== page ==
What is it about all things horror that draw us in, no matter how young? Find out about the wide world of children’s horror, what makes it scary, and what it tells us about our most fundamental fears.
Archive for ‘Media Analysis’
What is Anthology Horror (and Why I Love it)
From campfire stories told in hushed whispers to eleven-season shows on Fx, horror anthology has a long, sometimes terrible, often brilliant history. Learn more about the genre, its tropes, where it fails, and where it shines.
The Best Scene in Phil Tippett’s Mad God
Created over the course of several decades, Phil Tippett’s Mad God delivers a powerful movie watching experience. Especially when it comes to one scene in particular…
Your Guide to Eco-horror: Lure of the Surging Green
Mutated life forms, evil mushrooms, and scientific greed. Find out what eco-horror is, and how you can know it when you see it.
WandaVision is My Favorite Horror from 2021… so far
Find out how WandaVison offers some of the most interesting horror in 2021, from the uncanny to suburban horror (despite not being a horror show)
Anonymity in the City: Crime, Spiritual Vacancy and the Loss of Selfhood in Less Than Zero and American Psycho
The American metropolis is the zenith of capitalist aspiration, but the price to reach the top is high, more spiritual than financial. Find out how Brett Easton Ellis explores this.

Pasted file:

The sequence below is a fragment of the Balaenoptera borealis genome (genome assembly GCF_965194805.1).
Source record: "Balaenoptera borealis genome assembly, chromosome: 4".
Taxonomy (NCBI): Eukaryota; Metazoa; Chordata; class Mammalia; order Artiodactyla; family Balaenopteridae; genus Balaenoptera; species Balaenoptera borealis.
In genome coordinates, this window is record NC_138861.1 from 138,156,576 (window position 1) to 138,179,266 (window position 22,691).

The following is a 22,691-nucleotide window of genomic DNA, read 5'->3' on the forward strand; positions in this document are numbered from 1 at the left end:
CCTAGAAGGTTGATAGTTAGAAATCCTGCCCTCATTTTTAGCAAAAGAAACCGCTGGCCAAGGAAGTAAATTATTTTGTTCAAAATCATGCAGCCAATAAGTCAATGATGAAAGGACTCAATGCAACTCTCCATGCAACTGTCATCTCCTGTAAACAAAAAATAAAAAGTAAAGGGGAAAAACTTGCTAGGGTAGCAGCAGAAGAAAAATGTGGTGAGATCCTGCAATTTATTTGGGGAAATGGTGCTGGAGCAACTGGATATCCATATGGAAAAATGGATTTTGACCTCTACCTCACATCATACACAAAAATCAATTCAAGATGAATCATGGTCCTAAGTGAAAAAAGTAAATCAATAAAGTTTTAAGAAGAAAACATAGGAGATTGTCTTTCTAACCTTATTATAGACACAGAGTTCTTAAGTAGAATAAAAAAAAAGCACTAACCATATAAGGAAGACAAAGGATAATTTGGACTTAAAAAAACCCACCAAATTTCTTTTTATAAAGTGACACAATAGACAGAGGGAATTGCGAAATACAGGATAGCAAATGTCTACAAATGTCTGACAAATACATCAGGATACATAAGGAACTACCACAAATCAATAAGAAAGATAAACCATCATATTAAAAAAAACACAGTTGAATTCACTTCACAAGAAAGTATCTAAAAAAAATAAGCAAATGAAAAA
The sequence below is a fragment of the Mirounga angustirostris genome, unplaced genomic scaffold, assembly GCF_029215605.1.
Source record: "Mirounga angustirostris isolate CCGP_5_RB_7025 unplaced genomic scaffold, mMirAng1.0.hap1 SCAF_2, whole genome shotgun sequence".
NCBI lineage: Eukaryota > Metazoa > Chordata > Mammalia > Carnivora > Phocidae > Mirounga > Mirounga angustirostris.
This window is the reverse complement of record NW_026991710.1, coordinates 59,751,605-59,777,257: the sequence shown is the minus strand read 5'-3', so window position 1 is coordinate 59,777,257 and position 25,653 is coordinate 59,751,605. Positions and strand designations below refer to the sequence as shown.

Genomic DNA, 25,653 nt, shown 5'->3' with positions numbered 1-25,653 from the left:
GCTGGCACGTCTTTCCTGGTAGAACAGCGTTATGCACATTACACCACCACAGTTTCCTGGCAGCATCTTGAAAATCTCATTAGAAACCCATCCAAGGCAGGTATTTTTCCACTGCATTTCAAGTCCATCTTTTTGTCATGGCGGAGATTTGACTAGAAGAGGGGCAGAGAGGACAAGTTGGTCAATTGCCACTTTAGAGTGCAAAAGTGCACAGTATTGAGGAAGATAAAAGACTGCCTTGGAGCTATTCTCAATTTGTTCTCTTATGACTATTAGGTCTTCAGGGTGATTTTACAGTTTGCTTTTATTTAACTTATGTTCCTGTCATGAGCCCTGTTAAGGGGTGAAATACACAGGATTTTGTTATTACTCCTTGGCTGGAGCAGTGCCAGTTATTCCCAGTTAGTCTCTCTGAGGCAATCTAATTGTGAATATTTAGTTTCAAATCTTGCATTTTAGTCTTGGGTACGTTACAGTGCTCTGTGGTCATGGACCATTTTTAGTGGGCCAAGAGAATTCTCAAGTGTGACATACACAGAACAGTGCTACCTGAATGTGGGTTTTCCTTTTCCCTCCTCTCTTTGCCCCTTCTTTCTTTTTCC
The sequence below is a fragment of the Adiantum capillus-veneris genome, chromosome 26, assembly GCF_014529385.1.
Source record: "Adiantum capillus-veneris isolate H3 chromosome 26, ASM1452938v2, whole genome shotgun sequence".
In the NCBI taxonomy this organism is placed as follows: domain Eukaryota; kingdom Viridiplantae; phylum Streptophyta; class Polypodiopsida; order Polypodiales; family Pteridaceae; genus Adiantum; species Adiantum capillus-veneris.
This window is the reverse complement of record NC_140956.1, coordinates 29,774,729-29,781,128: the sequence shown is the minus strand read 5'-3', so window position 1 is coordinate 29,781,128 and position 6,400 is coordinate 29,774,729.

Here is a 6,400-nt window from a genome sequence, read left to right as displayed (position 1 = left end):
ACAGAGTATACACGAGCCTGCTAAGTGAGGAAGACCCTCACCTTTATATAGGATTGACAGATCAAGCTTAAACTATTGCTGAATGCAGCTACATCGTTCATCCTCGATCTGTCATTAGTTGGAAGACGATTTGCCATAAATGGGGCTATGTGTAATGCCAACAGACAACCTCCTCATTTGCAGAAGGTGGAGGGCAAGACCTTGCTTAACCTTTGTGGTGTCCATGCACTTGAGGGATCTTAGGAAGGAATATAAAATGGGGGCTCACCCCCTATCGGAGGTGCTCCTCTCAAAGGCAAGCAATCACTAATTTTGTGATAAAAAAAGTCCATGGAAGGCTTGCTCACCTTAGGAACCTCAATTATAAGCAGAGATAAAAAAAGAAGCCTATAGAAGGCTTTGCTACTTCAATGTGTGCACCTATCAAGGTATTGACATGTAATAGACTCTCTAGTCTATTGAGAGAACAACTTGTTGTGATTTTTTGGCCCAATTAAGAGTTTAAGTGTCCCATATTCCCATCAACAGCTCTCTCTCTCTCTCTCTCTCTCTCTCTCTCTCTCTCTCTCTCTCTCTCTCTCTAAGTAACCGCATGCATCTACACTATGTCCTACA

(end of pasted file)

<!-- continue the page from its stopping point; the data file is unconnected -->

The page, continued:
The Best Alien Horror: From E.T. to Dark Skies
But when it comes to alien horror, what’s the best? Which movie wears the crown? (Spoiler: it’s Dark Skies)
The Horror of Suburbia: What is “Universal” Horror?
From the slashers of the 70s and 80s to the social horror of the 2010s, suburbia has been a feature of the horror landscape for quite a while. But how has the changed? What does it mean? What exactly is suburban horror?
What Makes Horror Scary: An Analysis of Sinister (2012)
Author Stuart Thaman turns to Sinister for an answer to the most basic horror question – what makes horror scary?
Hell Hath No Fury: Cam, Neon Demon, and Promising Young Woman
Despite featuring women in lead roles for centuries, horror has always had a fraught relationship with gender. Cam, Neon Demon, and Promising Young Woman offer a unique perspective by framing their narratives with feminine signifiers.